There are times I have witnessed a movie, a play, a painting,etc. and have left contaminated by its message. I spend hours thinking on it, mulling over it, wishing I had had something to do with it. There are great people I wish I could talk to. There are great ideas I long to be a part of. There are movements I wish to take part in. And there are people who I wish to show some respect. This is what life should be about. Not yelling and lashing out at folks and pointing out everything they are wrong for and why they’re wrong and what we can do to show them how wrong they really are. We grab onto anger and make it our largest, loudest friend. Then there are times where you’re just feeling sad. You’re overwhelmed by thoughts and you desperately want to do something positive with them—you long to make a difference.
Last night was one of those times. I saw Bowling for Columbine last night and I’m trying to hold back the superlatives. I really am.
I realize that Michael Moore isn’t America’s favorite person. And I realize he dances that fine line between stalking his subjects and just annoying them to no end. (Which, by the way, the Dick Clark bit was not at all offensive. Taken out of context, it may sound bad, but I assure you, if you see the movie it will make sense). Moore has created something special. He has created something that should be required to see regardless of your stance on gun ownership, the NRA, America, Bush or our place in the world. I said last night this movie’s message is like that of the movie “Kids” (and I hated Kids—but saw the damn thing)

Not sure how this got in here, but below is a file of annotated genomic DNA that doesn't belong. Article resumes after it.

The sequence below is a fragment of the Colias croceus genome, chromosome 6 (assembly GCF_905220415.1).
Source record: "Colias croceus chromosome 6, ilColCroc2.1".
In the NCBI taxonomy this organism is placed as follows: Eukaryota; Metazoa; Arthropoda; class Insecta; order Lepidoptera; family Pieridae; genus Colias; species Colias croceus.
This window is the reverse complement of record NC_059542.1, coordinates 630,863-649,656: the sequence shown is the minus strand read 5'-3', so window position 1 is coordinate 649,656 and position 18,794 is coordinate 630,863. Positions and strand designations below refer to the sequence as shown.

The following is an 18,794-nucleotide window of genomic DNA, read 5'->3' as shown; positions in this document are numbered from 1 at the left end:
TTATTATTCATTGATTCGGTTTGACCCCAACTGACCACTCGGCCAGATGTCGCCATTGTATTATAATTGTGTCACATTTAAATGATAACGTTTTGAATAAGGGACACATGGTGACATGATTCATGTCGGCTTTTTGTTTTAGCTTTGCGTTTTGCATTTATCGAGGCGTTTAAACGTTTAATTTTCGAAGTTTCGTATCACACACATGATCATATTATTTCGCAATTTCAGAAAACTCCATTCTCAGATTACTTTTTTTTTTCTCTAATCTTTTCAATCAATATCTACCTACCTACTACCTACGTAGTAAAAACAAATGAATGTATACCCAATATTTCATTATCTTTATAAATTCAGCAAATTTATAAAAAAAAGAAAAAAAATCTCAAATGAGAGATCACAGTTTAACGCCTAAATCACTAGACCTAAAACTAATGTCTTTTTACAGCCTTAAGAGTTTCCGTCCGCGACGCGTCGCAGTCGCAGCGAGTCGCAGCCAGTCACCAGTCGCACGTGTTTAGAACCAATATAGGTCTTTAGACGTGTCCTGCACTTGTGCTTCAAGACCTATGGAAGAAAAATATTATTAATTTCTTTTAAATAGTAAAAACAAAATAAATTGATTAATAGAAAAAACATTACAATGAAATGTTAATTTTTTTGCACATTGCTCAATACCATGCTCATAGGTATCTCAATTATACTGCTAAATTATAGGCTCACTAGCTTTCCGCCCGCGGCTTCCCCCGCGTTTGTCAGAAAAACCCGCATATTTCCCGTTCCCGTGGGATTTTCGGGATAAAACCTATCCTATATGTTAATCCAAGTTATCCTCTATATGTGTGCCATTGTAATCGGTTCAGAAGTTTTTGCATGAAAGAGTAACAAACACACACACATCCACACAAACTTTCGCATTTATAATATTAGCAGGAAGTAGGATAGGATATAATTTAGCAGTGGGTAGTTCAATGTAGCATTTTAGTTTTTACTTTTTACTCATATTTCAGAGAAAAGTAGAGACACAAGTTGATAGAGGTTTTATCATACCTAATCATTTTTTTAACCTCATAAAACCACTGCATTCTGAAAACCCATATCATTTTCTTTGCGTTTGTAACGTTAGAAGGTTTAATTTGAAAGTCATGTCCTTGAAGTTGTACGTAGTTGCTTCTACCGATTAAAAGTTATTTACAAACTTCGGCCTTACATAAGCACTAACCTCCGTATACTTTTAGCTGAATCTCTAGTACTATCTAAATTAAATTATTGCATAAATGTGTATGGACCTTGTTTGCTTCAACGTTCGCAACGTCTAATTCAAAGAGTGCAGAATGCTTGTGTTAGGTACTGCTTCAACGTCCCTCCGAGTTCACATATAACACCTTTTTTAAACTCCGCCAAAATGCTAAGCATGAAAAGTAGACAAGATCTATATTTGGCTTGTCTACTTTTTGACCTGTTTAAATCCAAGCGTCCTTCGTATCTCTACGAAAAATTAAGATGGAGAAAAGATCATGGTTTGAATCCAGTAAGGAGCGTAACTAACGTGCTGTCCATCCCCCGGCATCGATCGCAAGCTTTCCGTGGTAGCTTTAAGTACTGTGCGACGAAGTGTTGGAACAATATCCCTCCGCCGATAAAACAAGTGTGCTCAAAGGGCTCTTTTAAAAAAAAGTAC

Everyone should be required to see it, but the people who I really wish would, won’t.
The movie brought tears to my eyes a dozen times. There was a point where I couldn’t watch the screen any longer, I had to look away and think of something else or I was sure to start sobbing (which the man next to me was already doing). The movie made me shake my head in shame. The movie made me laugh, whole-heartedly, for minutes on end. A genuine giddy laughter, let go in childhood and only glimpsed late at night while slaphappy. Some of the characters’ absurdity was unbelievable (and I mean unbelievable. I had to remind myself that these characters are real—that Hollywood didn’t make them up). The movie got something done. The movie had a message, opposed or not, you will leave ticking.
I left wanting to do something better. I left wishing things were different. I left wondering what it is we can do. I left angry with myself as I do a lot of complaining while others are out there trying to change the world as we know it. I’m tired of being passive and I’m tired of being angry. And I’m tired of letting things go, thinking I have no say.
Last but not least (and I think it was my final thought, the one I ended the night with) we need to laugh more. If anger isn’t helping and not everyone lets themselves feel sad, then I guess we should laugh more. How do we do this?